(Poem #1670) It's Dark in Here
I am writing these poems From inside a lion, And it's rather dark in here. So please excuse the handwriting Which may not be too clear. But this afternoon by the lion's cage I'm afraid I got too near. And I'm writing these lines From inside a lion, And it's rather dark in here.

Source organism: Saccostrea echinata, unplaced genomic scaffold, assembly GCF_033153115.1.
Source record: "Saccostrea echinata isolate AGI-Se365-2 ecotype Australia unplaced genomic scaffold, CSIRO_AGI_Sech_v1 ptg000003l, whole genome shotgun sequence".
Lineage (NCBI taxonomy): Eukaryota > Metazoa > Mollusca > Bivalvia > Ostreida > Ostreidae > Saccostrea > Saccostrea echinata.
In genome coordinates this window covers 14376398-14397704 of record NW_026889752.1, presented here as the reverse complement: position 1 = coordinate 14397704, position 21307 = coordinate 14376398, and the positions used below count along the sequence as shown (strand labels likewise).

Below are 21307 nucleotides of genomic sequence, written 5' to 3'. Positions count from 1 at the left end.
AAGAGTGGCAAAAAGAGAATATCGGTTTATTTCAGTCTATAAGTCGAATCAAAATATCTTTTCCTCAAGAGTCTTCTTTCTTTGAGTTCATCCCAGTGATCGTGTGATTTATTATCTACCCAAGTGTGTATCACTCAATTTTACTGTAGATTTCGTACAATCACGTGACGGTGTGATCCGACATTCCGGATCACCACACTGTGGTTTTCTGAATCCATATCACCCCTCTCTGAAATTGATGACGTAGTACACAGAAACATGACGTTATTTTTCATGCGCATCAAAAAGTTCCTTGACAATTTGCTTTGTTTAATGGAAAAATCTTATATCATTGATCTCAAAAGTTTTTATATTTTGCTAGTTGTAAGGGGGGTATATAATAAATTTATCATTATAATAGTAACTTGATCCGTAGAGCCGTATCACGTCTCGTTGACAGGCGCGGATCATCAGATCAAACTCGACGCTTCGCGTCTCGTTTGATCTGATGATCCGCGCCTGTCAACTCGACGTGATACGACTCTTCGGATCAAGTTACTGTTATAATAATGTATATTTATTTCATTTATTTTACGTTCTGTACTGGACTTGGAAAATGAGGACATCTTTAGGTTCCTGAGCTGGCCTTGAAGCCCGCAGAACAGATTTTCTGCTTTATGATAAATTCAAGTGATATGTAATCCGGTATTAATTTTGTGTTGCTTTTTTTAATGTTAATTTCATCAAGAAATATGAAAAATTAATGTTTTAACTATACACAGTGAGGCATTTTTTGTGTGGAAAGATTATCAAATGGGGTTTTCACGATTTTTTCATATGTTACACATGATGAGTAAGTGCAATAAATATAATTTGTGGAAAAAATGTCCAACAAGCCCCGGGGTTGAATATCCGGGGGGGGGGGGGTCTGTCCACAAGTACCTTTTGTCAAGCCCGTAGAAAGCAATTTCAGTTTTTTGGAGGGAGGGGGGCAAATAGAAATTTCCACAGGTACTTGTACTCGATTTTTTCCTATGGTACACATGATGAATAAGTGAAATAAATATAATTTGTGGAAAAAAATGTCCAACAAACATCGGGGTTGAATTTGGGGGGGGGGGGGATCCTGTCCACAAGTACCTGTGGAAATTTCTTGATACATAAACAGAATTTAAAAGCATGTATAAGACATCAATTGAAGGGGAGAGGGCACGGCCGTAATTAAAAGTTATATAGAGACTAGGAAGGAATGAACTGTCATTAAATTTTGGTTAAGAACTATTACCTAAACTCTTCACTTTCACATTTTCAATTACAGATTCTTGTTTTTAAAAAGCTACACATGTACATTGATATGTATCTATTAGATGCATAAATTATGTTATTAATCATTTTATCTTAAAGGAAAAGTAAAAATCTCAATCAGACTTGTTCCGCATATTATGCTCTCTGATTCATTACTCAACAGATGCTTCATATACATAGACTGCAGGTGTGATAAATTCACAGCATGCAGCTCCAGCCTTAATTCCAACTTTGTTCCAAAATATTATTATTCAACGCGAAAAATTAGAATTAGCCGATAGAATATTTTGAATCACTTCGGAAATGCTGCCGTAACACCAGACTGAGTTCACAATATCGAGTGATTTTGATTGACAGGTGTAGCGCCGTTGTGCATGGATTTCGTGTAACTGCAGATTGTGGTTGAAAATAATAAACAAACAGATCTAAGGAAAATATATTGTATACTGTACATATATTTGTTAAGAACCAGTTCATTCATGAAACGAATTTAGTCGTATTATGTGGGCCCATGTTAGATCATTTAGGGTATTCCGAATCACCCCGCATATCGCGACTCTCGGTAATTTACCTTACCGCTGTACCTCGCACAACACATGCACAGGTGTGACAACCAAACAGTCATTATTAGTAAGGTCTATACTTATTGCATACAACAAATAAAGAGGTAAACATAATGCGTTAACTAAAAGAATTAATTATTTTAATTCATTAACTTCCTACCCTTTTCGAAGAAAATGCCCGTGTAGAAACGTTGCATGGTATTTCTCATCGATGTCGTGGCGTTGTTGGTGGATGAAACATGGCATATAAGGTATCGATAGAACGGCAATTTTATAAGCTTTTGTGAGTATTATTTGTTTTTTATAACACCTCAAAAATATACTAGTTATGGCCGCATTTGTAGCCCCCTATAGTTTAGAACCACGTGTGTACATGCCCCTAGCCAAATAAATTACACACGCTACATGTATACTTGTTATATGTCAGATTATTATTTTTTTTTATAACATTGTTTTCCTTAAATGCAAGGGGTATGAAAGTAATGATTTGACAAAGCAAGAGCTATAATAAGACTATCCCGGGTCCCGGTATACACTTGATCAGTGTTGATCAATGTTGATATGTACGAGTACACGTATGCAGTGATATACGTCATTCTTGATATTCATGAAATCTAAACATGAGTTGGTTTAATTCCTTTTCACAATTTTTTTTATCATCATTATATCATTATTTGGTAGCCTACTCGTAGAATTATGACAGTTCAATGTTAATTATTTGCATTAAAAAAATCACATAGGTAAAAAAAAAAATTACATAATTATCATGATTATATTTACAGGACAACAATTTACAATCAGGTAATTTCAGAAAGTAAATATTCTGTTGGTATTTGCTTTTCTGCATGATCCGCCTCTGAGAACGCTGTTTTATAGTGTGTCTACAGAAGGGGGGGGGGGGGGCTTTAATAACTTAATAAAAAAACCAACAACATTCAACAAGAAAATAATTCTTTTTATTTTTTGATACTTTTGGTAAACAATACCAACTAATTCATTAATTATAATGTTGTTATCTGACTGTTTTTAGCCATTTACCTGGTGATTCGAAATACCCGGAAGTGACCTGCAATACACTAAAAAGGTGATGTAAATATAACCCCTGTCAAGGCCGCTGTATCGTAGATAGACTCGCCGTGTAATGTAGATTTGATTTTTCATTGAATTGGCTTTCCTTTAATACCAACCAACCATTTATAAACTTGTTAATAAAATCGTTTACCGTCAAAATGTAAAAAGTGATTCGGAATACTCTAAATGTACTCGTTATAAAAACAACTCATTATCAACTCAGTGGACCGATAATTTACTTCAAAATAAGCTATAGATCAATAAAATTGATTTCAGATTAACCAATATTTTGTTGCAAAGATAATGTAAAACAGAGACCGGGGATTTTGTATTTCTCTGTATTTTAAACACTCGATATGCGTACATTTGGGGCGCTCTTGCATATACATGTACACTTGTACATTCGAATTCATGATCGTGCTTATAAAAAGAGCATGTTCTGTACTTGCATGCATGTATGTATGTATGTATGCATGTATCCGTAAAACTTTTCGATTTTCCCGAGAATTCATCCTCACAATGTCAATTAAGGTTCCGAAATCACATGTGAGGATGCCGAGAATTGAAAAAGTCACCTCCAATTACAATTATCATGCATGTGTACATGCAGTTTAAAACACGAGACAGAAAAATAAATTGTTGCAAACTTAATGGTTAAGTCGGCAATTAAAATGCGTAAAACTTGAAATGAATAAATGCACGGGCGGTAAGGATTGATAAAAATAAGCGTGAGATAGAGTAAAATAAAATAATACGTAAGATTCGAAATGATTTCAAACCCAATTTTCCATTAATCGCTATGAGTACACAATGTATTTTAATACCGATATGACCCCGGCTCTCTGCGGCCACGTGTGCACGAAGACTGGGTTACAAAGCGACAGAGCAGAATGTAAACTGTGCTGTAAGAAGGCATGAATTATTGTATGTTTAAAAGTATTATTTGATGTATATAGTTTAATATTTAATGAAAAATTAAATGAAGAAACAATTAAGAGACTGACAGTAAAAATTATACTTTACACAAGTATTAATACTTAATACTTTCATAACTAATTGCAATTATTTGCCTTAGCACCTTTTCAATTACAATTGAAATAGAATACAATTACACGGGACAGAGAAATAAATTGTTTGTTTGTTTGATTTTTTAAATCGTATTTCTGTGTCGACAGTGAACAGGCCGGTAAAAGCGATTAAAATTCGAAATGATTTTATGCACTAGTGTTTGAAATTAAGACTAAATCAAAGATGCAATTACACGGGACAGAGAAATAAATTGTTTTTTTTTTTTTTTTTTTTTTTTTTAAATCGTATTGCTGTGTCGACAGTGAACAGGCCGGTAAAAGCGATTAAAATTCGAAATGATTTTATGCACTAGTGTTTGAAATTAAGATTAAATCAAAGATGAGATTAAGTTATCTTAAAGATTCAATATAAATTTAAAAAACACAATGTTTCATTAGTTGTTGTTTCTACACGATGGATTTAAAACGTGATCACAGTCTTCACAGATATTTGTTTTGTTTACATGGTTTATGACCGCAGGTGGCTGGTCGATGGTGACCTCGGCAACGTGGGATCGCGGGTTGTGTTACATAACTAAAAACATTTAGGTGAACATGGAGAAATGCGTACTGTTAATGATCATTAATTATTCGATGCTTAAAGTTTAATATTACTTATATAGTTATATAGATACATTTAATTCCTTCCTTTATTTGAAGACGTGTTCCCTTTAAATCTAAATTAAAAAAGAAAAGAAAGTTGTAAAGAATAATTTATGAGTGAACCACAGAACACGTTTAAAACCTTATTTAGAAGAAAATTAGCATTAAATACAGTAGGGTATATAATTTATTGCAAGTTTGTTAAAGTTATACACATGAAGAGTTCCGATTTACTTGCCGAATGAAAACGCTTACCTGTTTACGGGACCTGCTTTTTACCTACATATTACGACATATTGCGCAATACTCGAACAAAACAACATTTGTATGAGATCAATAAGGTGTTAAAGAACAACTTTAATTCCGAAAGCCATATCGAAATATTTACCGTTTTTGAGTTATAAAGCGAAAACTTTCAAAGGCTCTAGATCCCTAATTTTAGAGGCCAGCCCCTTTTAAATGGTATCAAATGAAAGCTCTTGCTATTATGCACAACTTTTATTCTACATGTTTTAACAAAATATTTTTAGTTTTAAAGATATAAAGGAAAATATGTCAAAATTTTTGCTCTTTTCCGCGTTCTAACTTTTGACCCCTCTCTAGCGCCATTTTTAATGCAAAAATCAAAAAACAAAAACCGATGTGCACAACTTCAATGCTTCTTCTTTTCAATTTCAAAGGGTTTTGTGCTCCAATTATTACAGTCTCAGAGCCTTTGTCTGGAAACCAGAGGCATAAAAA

A bit of nostalgia attached to today's piece - it's the first Silverstein poem I ever read, thanks to it being included in one of my school poetry books. This was way back in my early childhood, when I had no idea who Silverstein was, but my siblings and I all adored the poem and can, to this day, quote it with much glee and amusement. It appears to have started life as a song - you can see the lyrics at [broken link] http://www.banned-width.com/shel/works/lion.html - and there's a charming illustration alongside, though not the one I remember from my textbook. And speaking of Silverstein and textbooks, I'd like to quote a marvellous excerpt from Jim Trelease's "Read Aloud Handbook" that I discovered when searching for today's poem: 'Where the Sidewalk Ends', by Shel Silverstein, is so popular with children, librarians and teachers insist it is the book most frequently stolen from their schools and libraries. Over the last eight years I've asked eighty thousand teachers if they know 'Where the Sidewalk Ends' (two million copies in print), and three-quarters of the teachers raise their hands. "Wonderful!" I say. "Now, who has enough copies of this book for every child in your room?" Nobody raises a hand. In eight years, only eighteen teachers out of eighty thousand had enough copies in their rooms for every child. I continue, "Do each of you know the books in your classroom no child would ever consider stealing?" They nod in recognition. "Do you have enough copies of those books for every child in the room?" Reluctantly, they nod agreement. Here we've got a book kids love to read so much they'll steal it right and left and we haven't got enough copies; but every year we've got twenty-eight copies of a book they hate. -- Jim Trelease, "What's Right or Wrong With Poetry" [broken link] http://www.poets.org/exh/parts.cfm?prmID=81 Check Trelease's website [http://www.trelease-on-reading.com/] out - I think he's just become one of my heroes. martin